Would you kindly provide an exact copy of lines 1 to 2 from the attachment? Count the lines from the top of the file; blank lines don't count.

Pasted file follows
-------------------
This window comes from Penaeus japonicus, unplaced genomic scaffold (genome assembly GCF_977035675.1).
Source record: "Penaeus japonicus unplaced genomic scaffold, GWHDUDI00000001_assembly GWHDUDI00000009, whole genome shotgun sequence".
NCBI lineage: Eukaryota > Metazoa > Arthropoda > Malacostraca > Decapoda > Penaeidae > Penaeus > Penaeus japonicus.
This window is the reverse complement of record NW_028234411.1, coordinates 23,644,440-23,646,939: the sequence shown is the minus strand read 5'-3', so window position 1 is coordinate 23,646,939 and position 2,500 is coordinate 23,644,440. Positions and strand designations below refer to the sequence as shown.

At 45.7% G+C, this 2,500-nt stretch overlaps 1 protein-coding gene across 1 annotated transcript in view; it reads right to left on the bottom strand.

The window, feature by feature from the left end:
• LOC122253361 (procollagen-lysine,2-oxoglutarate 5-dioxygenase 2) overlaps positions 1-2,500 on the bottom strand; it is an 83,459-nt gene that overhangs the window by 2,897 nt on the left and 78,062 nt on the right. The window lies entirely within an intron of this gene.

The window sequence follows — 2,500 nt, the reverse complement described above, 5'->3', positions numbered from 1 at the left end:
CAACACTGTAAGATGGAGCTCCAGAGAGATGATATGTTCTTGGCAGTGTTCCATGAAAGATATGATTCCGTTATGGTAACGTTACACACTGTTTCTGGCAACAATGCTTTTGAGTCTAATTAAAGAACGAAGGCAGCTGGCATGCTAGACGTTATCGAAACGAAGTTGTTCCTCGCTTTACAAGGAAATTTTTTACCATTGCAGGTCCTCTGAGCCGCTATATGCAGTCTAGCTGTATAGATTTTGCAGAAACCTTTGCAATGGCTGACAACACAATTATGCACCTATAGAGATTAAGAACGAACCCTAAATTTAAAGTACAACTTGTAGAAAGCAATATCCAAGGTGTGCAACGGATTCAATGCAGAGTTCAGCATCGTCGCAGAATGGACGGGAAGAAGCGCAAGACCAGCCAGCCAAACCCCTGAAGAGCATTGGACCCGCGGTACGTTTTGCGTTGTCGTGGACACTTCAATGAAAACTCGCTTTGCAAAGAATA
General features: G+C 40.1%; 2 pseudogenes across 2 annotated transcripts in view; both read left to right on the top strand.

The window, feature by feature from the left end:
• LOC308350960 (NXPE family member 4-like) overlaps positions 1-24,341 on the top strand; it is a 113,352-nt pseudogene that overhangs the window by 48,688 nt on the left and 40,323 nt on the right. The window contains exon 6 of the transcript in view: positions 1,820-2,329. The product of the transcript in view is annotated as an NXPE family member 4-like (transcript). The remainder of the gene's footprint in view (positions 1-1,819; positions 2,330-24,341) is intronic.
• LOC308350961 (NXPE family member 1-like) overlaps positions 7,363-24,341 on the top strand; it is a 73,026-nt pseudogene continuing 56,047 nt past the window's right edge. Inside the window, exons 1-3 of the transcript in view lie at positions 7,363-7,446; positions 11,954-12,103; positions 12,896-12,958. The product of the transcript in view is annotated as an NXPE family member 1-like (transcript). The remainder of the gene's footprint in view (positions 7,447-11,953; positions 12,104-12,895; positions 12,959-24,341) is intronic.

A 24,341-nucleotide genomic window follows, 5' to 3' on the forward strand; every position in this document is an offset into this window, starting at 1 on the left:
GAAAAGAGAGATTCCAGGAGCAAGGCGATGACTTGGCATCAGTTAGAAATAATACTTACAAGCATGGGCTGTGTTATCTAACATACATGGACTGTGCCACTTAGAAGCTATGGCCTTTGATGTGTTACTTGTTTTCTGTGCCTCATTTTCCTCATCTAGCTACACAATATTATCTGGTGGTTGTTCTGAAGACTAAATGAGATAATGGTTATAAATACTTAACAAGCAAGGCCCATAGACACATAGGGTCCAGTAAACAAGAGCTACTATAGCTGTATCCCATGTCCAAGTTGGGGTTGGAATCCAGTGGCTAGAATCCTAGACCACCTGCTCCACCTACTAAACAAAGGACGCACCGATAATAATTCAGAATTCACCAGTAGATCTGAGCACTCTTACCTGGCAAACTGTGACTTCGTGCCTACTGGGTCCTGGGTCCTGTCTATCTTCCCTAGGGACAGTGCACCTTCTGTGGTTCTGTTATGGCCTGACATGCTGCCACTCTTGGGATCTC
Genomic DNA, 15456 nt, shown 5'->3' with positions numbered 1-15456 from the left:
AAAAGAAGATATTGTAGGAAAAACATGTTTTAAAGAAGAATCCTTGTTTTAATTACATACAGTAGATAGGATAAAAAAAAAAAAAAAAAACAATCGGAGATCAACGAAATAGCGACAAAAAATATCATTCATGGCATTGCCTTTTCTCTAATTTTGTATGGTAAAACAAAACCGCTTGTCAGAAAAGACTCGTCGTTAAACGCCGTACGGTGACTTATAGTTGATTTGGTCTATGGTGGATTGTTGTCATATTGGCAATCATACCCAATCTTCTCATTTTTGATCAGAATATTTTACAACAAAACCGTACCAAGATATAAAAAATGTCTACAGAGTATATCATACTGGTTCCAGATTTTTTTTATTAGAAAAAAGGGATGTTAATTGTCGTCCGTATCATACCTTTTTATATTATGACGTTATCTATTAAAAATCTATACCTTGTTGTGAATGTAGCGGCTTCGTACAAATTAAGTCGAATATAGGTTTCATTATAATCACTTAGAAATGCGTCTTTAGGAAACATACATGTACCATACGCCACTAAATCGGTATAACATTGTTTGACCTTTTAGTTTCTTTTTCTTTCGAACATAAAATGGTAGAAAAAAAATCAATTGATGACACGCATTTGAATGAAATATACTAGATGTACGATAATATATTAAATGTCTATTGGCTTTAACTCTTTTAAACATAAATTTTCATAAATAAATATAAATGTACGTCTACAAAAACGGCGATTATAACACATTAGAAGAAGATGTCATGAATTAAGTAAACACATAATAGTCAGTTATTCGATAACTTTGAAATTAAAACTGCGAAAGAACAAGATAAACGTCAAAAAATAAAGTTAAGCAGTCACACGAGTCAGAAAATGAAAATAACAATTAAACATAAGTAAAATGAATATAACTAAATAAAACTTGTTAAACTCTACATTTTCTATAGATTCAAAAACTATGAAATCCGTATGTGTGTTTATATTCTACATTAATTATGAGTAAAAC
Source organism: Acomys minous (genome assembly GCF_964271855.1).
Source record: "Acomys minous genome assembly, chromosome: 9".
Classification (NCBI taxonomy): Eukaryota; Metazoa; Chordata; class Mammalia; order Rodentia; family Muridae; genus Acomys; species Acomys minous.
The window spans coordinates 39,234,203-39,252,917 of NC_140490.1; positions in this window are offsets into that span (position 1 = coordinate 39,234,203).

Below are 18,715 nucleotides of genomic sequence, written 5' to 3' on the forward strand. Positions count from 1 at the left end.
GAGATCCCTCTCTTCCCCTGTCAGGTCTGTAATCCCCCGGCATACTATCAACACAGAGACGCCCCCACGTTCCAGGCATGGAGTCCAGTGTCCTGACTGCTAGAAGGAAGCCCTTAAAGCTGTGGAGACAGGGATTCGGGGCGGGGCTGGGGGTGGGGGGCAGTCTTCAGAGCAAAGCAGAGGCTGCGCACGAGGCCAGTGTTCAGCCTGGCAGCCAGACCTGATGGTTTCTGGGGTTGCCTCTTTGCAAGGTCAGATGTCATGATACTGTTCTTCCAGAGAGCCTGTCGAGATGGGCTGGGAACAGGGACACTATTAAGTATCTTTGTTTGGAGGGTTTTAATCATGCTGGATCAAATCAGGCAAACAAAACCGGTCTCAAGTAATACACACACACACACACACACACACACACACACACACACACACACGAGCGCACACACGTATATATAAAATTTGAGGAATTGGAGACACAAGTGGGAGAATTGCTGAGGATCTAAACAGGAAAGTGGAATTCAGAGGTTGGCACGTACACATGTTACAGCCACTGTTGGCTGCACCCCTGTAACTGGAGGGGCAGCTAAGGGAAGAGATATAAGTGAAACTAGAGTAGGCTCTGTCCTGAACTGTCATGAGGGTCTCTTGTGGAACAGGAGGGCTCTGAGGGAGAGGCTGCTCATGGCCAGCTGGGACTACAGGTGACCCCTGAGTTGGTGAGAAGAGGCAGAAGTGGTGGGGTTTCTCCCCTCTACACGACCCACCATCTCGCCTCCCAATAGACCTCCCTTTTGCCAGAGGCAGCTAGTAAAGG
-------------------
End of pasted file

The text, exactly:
This window comes from Penaeus japonicus, unplaced genomic scaffold (genome assembly GCF_977035675.1).
Source record: "Penaeus japonicus unplaced genomic scaffold, GWHDUDI00000001_assembly GWHDUDI00000009, whole genome shotgun sequence".